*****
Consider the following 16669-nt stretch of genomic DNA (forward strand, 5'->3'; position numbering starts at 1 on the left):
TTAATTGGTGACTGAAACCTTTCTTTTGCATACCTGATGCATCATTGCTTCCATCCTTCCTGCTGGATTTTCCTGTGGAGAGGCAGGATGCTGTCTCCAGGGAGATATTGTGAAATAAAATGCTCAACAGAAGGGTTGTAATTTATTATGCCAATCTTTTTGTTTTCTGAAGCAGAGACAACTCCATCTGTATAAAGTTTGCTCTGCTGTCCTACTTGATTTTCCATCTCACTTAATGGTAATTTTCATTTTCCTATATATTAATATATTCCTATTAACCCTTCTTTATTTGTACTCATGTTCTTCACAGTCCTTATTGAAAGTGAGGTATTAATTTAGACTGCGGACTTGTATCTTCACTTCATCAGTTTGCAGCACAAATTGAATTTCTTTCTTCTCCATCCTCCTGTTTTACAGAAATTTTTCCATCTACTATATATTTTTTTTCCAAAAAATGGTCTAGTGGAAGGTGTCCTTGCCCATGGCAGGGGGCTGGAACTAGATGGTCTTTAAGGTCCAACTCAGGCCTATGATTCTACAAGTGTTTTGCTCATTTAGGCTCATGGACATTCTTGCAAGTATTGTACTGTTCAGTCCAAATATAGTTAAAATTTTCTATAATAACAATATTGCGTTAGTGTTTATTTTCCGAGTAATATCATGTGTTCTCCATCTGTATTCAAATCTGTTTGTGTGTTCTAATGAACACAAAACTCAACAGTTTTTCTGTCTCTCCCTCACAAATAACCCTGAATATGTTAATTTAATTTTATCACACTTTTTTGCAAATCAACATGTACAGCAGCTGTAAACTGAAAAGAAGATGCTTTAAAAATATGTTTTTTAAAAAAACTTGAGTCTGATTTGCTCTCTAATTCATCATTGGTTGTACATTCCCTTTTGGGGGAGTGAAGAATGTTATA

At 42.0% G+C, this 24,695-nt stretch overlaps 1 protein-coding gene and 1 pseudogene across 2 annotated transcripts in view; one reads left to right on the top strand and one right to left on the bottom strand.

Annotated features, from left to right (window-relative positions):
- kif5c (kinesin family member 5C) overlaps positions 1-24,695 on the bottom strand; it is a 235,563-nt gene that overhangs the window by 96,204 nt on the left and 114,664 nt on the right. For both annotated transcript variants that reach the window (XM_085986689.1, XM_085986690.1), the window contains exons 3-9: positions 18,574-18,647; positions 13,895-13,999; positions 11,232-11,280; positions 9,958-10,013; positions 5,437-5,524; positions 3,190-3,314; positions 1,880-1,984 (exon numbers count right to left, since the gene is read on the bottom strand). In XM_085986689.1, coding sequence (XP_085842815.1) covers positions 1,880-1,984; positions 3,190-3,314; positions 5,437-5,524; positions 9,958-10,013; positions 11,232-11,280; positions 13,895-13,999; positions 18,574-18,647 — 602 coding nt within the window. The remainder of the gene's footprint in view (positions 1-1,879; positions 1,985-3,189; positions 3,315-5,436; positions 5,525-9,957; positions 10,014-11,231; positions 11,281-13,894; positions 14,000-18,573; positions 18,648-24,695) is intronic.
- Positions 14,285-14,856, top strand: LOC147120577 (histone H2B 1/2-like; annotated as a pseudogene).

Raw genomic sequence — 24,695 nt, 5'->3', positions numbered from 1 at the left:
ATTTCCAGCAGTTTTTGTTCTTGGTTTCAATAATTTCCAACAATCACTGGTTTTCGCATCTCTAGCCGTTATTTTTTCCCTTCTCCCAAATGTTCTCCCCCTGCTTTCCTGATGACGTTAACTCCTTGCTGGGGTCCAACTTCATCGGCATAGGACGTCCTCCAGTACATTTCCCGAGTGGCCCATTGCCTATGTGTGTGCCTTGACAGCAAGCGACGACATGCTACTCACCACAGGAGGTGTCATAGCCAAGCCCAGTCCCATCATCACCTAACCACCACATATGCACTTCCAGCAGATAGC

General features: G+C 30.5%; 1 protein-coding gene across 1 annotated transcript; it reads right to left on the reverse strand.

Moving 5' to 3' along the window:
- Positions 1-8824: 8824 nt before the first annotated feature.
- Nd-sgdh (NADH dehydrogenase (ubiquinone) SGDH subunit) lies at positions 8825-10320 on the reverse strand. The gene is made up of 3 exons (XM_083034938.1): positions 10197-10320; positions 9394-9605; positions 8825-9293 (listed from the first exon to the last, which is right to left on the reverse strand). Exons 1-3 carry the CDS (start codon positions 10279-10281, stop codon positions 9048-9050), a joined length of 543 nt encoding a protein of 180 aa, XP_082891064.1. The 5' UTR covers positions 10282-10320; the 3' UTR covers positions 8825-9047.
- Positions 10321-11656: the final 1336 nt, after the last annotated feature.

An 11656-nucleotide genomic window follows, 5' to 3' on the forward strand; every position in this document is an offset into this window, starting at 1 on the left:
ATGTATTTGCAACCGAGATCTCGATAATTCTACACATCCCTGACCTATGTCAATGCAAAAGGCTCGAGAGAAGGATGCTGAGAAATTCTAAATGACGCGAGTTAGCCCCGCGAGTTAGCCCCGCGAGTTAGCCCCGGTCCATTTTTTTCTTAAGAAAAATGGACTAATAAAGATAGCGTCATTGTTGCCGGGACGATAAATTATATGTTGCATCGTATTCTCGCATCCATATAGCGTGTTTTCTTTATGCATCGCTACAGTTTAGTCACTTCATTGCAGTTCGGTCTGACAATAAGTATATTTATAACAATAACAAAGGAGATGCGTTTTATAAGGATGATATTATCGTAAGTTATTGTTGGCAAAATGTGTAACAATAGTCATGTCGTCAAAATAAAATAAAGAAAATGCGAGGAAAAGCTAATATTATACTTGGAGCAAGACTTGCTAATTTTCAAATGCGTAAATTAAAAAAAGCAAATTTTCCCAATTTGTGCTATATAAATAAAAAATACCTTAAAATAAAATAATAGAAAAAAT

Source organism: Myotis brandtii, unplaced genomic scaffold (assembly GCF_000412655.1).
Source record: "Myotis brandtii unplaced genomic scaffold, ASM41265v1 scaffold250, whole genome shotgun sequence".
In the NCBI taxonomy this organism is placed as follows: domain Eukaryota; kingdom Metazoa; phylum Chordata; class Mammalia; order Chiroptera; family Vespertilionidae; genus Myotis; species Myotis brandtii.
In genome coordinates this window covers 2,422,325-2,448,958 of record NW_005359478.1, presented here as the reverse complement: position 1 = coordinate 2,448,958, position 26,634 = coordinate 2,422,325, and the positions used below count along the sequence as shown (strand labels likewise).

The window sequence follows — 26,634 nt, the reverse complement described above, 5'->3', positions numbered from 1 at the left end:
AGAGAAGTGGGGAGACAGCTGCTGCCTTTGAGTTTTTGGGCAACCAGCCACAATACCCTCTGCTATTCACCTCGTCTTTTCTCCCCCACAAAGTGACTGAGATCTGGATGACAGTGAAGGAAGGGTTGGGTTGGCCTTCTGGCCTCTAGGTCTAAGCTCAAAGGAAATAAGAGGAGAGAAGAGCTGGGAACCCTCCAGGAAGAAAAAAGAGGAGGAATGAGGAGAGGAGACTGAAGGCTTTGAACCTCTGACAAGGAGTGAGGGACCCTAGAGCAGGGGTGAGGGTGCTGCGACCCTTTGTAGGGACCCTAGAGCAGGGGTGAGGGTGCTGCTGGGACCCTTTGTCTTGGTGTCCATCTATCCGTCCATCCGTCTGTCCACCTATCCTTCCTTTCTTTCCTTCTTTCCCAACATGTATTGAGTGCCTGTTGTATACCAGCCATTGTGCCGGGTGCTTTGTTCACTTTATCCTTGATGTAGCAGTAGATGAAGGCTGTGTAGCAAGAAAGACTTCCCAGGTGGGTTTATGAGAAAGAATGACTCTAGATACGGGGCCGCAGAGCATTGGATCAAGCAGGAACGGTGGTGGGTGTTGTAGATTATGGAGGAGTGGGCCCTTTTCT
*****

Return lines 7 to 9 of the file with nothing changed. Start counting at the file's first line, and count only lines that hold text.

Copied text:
Raw genomic sequence — 24,695 nt, 5'->3', positions numbered from 1 at the left:
ATTTCCAGCAGTTTTTGTTCTTGGTTTCAATAATTTCCAACAATCACTGGTTTTCGCATCTCTAGCCGTTATTTTTTCCCTTCTCCCAAATGTTCTCCCCCTGCTTTCCTGATGACGTTAACTCCTTGCTGGGGTCCAACTTCATCGGCATAGGACGTCCTCCAGTACATTTCCCGAGTGGCCCATTGCCTATGTGTGTGCCTTGACAGCAAGCGACGACATGCTACTCACCACAGGAGGTGTCATAGCCAAGCCCAGTCCCATCATCACCTAACCACCACATATGCACTTCCAGCAGATAGC

General features: G+C 30.5%; 1 protein-coding gene across 1 annotated transcript; it reads right to left on the reverse strand.